Non-Compete or Non-Solicitation Enforcement/Defense

An employee departure can be disruptive. If a non-compete or non-solicitation is involved, it can be costly.

Overview

Non-competition and non-solicitation agreements are both underutilized and overutilized in the business world. Underutilized because a carefully drafted agreement with the employee can often mitigate the damage if that employee leaves. Overutilized because many businesses make every employee sign such agreements regardless of whether they are necessary or legally enforceable.

When a potential non-competition/non-solicitation issue arises, the first step is to analyze the agreement with the employee, review their employment history, review the circumstances (such as what they are doing with the new employer), and analyze how similar situations have been handled in the past. The foregoing is necessary to evaluate the enforceability of the agreement, since courts analyze restrict covenants to determine if they are consistent with public policy. For example, the Court may make sure that any geographic restrictions are reasonable, whether the employee received consideration in exchange for the restriction, and whether the restriction serves a legitimate business purpose.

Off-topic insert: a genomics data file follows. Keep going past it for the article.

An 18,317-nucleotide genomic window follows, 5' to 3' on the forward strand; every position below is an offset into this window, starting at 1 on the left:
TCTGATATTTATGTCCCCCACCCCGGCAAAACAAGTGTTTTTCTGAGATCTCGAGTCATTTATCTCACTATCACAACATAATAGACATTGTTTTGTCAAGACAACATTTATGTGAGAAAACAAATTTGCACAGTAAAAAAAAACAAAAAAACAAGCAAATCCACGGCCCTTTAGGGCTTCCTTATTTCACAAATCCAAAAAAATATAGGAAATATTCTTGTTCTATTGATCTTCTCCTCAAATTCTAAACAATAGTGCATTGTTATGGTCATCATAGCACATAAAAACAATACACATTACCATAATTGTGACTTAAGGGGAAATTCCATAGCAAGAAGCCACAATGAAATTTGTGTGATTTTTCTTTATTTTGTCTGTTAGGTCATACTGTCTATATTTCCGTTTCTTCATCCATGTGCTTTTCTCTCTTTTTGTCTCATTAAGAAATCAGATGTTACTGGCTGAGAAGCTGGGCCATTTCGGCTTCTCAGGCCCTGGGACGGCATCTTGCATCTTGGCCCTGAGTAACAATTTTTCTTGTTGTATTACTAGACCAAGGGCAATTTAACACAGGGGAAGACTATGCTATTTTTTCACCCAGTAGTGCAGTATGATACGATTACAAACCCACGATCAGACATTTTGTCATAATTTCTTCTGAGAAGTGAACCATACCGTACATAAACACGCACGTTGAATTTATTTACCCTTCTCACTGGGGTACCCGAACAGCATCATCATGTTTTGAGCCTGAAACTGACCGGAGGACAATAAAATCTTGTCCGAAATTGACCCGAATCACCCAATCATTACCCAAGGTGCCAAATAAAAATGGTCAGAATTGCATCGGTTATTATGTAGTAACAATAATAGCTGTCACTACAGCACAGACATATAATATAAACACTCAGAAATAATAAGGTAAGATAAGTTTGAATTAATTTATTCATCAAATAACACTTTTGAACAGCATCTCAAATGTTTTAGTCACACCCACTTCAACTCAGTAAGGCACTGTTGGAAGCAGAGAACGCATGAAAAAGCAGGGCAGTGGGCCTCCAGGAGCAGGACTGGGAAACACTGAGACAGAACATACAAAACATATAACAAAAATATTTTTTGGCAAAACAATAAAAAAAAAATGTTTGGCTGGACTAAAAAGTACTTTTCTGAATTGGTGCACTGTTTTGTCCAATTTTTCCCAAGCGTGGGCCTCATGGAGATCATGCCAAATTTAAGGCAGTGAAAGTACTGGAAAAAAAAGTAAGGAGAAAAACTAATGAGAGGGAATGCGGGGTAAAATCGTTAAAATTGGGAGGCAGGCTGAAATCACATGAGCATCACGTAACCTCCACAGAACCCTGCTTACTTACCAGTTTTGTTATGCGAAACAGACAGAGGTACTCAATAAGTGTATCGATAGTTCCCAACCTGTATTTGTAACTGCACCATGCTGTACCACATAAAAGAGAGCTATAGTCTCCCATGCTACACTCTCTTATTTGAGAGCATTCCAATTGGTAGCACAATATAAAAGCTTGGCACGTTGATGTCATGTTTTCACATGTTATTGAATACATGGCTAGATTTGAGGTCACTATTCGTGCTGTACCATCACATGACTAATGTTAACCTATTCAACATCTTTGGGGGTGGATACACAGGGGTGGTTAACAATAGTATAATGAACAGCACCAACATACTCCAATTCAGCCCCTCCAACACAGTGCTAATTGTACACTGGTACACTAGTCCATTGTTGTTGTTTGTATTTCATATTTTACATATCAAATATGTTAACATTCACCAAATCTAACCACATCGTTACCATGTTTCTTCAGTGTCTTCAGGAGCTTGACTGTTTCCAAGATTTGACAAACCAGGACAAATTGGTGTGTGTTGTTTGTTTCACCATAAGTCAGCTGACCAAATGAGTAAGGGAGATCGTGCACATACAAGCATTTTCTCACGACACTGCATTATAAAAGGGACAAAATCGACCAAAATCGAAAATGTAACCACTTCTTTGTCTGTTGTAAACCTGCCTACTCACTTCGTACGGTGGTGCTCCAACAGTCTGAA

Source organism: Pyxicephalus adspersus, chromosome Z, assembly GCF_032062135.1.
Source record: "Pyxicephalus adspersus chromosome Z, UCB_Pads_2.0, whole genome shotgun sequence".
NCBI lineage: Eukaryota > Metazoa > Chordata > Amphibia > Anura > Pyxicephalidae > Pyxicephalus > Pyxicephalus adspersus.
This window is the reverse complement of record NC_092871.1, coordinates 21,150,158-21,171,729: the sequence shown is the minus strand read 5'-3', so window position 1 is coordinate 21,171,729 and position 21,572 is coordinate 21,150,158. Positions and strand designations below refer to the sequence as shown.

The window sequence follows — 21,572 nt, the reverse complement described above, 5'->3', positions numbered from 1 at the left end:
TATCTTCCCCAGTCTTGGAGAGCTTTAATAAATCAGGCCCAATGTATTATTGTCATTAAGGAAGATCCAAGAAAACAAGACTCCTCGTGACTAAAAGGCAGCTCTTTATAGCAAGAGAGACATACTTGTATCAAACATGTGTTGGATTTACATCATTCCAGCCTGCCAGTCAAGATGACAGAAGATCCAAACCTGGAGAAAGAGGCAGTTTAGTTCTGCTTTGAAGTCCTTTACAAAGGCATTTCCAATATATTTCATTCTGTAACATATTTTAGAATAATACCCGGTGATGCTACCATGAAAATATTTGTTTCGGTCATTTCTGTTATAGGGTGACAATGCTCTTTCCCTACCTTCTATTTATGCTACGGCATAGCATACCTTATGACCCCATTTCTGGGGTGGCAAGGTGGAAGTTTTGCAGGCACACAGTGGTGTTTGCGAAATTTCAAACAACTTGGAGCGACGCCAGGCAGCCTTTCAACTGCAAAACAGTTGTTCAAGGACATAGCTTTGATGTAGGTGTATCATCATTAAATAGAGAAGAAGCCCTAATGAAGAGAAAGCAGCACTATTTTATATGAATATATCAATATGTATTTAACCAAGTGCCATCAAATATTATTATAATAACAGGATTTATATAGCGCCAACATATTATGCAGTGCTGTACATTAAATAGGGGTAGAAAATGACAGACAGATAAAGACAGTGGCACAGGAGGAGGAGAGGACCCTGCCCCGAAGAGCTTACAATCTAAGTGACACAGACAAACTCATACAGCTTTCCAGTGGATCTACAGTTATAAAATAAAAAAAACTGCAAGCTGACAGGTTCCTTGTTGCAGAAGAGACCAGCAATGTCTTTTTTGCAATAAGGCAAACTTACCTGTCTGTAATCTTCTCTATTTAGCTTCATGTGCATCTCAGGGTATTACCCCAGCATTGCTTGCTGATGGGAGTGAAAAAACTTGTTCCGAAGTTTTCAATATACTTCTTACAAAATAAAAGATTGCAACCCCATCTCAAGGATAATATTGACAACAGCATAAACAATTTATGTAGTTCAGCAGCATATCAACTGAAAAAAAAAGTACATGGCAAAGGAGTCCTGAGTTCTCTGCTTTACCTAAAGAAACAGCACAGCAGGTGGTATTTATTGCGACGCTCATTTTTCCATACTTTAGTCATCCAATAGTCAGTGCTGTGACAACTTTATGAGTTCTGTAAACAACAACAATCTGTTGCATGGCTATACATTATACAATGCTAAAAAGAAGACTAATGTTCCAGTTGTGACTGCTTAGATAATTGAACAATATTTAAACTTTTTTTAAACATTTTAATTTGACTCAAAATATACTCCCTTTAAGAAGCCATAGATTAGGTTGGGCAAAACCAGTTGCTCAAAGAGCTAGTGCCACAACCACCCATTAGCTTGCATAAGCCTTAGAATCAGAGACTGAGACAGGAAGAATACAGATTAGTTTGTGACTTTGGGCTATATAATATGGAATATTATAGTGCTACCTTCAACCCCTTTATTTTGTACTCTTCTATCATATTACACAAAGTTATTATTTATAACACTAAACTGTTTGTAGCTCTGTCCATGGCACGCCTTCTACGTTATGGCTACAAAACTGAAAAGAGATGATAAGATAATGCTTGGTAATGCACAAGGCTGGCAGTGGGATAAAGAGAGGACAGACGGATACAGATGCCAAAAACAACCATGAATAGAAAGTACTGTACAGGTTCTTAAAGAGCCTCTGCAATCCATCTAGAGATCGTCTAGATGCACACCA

If an employer decides to pursue an employee for a breach of their agreement,
the first step is often to send a “cease and desist” letter first. Or the employer can proceed with the filing of a lawsuit right away.  If the employer chooses to file a lawsuit, seeking an immediate Temporary Restraining Order (TRO) is often an option.

ASG Law can help businesses both enforce and defend non-competition and non-solicitation claims.